Academic journal article Journal of Business Strategies

Small Retailer Employment of Older Workers: An Assessment

Academic journal article Journal of Business Strategies

Small Retailer Employment of Older Workers: An Assessment

Article excerpt

Abstract

This paper focuses on a study which examined the employment of older workers by small retailers in the United States. It considers the literature on the future role of senior employees in the economy, the merits of hiring these individuals, their needs, and steps which can be undertaken to improve their motivation and make them more productive. Further, it sets forth the results of an empirical investigation into the senior citizen employment practices of small retailers, advantages and disadvantages of employing seniors, and expected future employment trends. The manuscript concludes with a discussion of the implications of these patterns for small retailers.

Introduction

The past several decades have witnessed an aging of the United States population, as those in the baby boom generation and their progeny move on into maturity. This trend continues, as the median age of the country advances rapidly and steadily with the passage of time (Moyers & Dale, 2004). Improvements in nutritional practices, exercise patterns, and medical care have resulted in larger numbers of individuals who reach age 65 and beyond. In turn, many of these experience mental and physical health status that is superior to that of previous generations. Further, large numbers of seniors evidence a preference for expanding their working years beyond age sixty-five, either on a full-time or a part-time basis (Dychtwald, Erickson, & Morison, 2004).

Some small retailers are confronted with difficulty in recruiting, hiring and retaining capable employees and have vacant positions in both the skilled and unskilled ranks (Kraut, 2005). This pattern is perhaps most evident in regions of the country experiencing substantial economic growth, such as portions of the Southwest and Southeast. Various means of acquiring additional sought employees are available, but one that appears to possess considerable potential is to hire and retain older workers. For some small retailers, this may be the superior alternative (Peterson & Spiker, 2005).

Objectives of the Study

The study which this manuscript addresses focused on several objectives:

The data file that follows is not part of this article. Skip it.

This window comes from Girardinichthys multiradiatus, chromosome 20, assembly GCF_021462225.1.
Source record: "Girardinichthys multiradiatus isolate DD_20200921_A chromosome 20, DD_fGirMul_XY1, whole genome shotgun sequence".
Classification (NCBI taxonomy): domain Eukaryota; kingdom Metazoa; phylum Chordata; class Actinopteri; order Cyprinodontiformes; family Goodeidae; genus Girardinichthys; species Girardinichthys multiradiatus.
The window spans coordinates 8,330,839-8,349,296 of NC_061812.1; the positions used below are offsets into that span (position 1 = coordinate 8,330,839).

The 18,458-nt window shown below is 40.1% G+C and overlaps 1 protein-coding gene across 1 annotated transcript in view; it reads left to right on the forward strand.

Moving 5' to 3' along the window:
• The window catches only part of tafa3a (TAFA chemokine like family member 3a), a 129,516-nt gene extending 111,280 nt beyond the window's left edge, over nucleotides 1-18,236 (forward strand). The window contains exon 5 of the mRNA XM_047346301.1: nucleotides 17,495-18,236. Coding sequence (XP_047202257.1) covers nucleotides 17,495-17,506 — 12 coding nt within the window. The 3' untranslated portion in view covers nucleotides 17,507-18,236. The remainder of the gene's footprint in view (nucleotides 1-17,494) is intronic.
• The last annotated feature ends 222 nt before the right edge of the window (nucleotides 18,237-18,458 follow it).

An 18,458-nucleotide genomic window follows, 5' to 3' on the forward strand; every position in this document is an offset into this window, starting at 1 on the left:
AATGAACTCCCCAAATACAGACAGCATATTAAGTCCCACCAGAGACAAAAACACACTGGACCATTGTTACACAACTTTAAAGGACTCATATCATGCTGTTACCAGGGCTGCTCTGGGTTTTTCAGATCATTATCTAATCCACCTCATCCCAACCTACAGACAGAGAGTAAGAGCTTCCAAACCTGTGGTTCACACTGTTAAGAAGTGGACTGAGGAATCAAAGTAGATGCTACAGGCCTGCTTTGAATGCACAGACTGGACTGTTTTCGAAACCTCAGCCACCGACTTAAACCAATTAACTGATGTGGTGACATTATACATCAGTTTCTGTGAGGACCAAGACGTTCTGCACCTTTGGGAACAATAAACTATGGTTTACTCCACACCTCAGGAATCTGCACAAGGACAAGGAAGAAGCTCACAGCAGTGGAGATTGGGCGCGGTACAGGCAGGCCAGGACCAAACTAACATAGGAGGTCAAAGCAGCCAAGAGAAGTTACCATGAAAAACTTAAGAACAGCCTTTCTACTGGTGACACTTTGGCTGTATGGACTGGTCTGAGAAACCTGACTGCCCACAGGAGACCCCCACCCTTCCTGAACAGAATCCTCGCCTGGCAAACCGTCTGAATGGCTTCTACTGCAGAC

1. To provide insights on the degree to which small retailers in the United States employ older workers.

2. To uncover advantages of employing older workers, in the opinion of small retailers.

3. To uncover problems associated with employing older workers, in the opinion of small retailers.

4. To assess expected future hiring and retention intentions for older workers among small retailers.

Review of the Literature

The literature contains various articles which consider recruiting, hiring, and retaining seniors for positions in business and not-for profit organizations (Sullivan & Duplaga, 1997). However, a substantial proportion of the studies cited in the articles have been generic and have not focused on small business in general or small retailing in particular (Greller & Stroh, 2004). Further, some of the literature contains narratives reflecting the authors' opinions and case studies of individual firms, rather than statistical analysis which considers multiple companies (Bell, 2001). While valuable, these inquiries do not provide comprehensive coverage of the status of small retail business employment patterns.

Studies indicate that the workforce in the United States is aging rapidly and will continue to do so well into the twenty-first century ( Purcell, 2005; Fusaro, 2001). Current labor shortages were caused by unusually low birth rates among Baby Boomers and recent (sometimes early) retirements by these individuals. In turn, the shortages are particularly acute in various skill-demanding occupations, and in some parts of the country. Given the relatively small magnitude of new entrants into the labor force and the potentially large number of Boomer retirements on the horizon, labor shortages are likely to become significant during upcoming decades. …

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